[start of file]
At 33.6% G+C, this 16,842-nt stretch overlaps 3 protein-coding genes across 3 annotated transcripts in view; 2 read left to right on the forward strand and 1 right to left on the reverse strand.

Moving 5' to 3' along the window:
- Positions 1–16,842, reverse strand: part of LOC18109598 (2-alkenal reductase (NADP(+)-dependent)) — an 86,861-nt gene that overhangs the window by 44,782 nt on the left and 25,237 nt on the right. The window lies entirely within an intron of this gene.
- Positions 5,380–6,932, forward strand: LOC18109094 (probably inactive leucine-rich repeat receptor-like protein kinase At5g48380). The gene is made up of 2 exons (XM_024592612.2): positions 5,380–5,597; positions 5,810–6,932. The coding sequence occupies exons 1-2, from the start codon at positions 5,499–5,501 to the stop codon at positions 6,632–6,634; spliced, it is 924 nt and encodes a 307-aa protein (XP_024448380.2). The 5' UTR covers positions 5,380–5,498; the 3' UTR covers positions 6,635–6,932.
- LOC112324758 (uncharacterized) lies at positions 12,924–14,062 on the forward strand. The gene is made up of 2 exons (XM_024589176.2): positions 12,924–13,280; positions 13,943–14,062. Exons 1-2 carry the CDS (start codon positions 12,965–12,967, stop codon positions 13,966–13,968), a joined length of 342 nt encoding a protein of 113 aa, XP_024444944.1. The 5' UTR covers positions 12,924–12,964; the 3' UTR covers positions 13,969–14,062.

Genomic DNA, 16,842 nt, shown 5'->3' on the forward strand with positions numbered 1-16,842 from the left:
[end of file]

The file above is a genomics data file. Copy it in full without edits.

At 33.6% G+C, this 16,842-nt stretch overlaps 3 protein-coding genes across 3 annotated transcripts in view; 2 read left to right on the forward strand and 1 right to left on the reverse strand.

Moving 5' to 3' along the window:
- Positions 1–16,842, reverse strand: part of LOC18109598 (2-alkenal reductase (NADP(+)-dependent)) — an 86,861-nt gene that overhangs the window by 44,782 nt on the left and 25,237 nt on the right. The window lies entirely within an intron of this gene.
- Positions 5,380–6,932, forward strand: LOC18109094 (probably inactive leucine-rich repeat receptor-like protein kinase At5g48380). The gene is made up of 2 exons (XM_024592612.2): positions 5,380–5,597; positions 5,810–6,932. The coding sequence occupies exons 1-2, from the start codon at positions 5,499–5,501 to the stop codon at positions 6,632–6,634; spliced, it is 924 nt and encodes a 307-aa protein (XP_024448380.2). The 5' UTR covers positions 5,380–5,498; the 3' UTR covers positions 6,635–6,932.
- LOC112324758 (uncharacterized) lies at positions 12,924–14,062 on the forward strand. The gene is made up of 2 exons (XM_024589176.2): positions 12,924–13,280; positions 13,943–14,062. Exons 1-2 carry the CDS (start codon positions 12,965–12,967, stop codon positions 13,966–13,968), a joined length of 342 nt encoding a protein of 113 aa, XP_024444944.1. The 5' UTR covers positions 12,924–12,964; the 3' UTR covers positions 13,969–14,062.

Genomic DNA, 16,842 nt, shown 5'->3' on the forward strand with positions numbered 1-16,842 from the left: